A world of good: The Western Slope goes globalJul 31, 2017 12:41PM ● By Stephanie Summar
Sometimes it’s difficult to understand how events in one part of the world can affect the Western Slope. That’s where the World Affairs Council of Western Colorado (WACWC) comes in.
WACWC is the brainchild of Grand Junction City Councilman Bennett Boeschenstein, former State Department Officer Duane Butcher and Colorado Mesa University Political Science Professor Tim Casey. Affiliated with the World Affairs Council of America, the local chapter aims to expand the conversation around international issues in our area.
“We felt that a lot of the groups in Grand Junction just weren’t creating a venue for this, and [that] it was really important to do so in western Colorado in particular because people can get very isolated out here,” said Casey, president of WACWC’s volunteer board.
It quickly became clear that locals felt the same way. After the council was established in 2014, its membership surged. There are currently about 150 members.
“Really big turnouts at some of our early events gave us encouragement that we were on the right track,” Casey said.
Since it began, the organization has facilitated approximately 30 public events, designed to inform the community, expand its cultural horizons and even inspire.
Speakers have included Nader Hashemi, who discussed the growth of the Islamic State group; Keith Luse, executive director of the National Committee on North Korea; and Rob Buckley, a former Peace Corps member who taught massage therapy to Nepal’s Untouchable caste—providing a valuable skill to a group Casey said “the world has kicked into the corner of a far corner.”
“Some of [the events] rely on local talent because we have some people in the valley that have expertise in certain fields,” he said. “In the early days it was really just the three of us working with the network we had to draw in speakers.”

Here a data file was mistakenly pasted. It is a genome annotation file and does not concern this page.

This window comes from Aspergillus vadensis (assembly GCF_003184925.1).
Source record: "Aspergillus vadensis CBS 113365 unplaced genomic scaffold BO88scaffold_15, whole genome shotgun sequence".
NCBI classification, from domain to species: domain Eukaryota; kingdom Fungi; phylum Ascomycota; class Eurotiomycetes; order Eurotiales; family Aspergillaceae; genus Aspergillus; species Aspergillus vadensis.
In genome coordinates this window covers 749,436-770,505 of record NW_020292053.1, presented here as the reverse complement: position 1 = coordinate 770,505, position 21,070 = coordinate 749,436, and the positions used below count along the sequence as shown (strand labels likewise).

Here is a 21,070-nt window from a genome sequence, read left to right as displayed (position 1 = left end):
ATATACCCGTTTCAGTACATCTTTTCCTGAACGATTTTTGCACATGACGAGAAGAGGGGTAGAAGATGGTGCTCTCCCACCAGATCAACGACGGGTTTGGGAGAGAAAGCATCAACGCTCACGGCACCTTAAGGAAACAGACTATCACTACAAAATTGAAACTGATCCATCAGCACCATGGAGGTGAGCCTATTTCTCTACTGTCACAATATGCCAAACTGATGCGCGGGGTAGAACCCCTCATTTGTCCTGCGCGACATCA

Sometimes the board draws on its own expertise. For example, Casey partnered with fellow CMU faculty and WACWC member Bill Flanik to give a talk on the rise of Vladimir Putin.
Audience members are drawn to council events based on their individual interests. For example, discussions related to health care around the world typically attract more medical professionals. Every event inspires a sense of connectedness.
“It serves the need of a lot of people in this community who have lived abroad, or really enjoyed traveling abroad,” said Casey. “It allows them to feel that they’re not as isolated. They go to these talks and see a room full of people who are also interested in these questions. I think there are a lot of spillover conversations that carry out into the community.”
More than conversation, WACWC has inspired action, connecting Western Slope audiences with people making a difference around the world.
“People who are filmmakers get in contact with somebody else who has an interest in Russia or whatever it may be, and then they start talking, and before you know it, there’s some collaborative project,” Casey said.
On September 16, Gregory Young, PhD, whose research inspired “The Hunt for Red October,” will discuss the future of democracy in Turkey. The event takes place at 6 p.m. on the CMU campus.
WACWC events are open to the public for a fee of $10. Membership dues are $35 per year. For more information, visit www.wacwc.org.